What about cognitive rehabilitation? There is a lot of small studies out there. We were one of the first to develop a computer training program, where our patients did improve, but we didn’t have a control allowance, so the study was always criticised. This is the recent Italian study where they looked at 150 patients. 20 of them were more than one and a half standard deviations below the expected age and education norm. And 10 of them went into treatment, which meant an interactive program three hours per week for three months, and the other 10 didn’t. And lots of the subjects improved. But again, a larger study, this time only a single arm, did not show any benefit.
So there is lots more to do, how we can improve cognitive deficits. And the best what I can suggest so far, is to go to the MS Society UK website. They have a very nice information sheet for you; how to manage best your difficulties in life, and what to do to overcome them; to still have a good life.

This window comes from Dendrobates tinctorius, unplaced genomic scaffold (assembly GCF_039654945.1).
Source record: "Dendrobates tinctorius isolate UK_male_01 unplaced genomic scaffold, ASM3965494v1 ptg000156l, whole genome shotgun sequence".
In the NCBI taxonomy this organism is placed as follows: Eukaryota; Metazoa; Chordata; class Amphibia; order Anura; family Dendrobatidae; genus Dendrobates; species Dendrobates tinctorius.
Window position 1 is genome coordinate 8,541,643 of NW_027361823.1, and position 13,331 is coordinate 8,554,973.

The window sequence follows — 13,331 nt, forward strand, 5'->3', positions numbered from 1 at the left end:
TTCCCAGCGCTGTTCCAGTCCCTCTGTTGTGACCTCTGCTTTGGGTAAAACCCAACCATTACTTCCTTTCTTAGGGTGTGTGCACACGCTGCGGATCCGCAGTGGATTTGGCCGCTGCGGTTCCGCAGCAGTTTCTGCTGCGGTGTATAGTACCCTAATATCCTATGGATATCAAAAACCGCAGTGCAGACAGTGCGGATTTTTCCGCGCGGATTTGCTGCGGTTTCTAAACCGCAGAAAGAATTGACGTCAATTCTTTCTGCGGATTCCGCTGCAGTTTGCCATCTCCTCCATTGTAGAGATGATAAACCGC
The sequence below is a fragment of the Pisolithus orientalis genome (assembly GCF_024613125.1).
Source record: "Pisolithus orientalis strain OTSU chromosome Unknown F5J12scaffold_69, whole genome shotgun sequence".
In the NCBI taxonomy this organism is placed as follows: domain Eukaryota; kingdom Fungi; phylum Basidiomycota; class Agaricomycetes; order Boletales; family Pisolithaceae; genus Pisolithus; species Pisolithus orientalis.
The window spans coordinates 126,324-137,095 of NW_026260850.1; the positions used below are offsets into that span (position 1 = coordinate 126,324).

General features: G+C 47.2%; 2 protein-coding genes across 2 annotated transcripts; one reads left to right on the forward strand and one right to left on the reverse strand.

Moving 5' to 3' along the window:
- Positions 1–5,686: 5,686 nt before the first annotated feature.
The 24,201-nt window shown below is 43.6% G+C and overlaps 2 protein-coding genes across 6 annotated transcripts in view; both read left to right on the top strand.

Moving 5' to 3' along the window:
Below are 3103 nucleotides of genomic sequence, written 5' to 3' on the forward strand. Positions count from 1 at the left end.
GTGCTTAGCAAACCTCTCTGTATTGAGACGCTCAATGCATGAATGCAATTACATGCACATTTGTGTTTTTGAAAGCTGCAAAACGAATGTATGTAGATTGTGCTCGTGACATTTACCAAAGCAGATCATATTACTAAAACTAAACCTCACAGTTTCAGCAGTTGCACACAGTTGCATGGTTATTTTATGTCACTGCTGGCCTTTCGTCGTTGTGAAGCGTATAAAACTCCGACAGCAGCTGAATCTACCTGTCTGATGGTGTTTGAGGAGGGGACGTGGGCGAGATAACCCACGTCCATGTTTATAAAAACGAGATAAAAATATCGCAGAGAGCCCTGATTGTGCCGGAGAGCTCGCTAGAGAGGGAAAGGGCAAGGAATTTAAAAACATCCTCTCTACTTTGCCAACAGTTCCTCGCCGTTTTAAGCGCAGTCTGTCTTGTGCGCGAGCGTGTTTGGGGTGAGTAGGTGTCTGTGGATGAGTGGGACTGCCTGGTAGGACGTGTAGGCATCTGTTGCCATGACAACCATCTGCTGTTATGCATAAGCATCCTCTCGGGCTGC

So in summary, fatigue and cognitive impairments occur early on in the disease. They have major impact on your quality of life; employment, income. They’re often insufficiently tested for. Unfortunately symptomatic treatment has so far shown not to be effective, but disease modifying treatment seem to have a positive effect. And we’re about to publish data that really it does in the clinical setting; people that are on treatment and remain on treatment do do better than the ones that are not on treatment.
And therefore I find it essential to monitor for these symptoms, to monitor for fatigue and to monitor for cognition. And I can only do that because I’ve got a very good and nice team that supports me in testing my patients all the time. Thank you.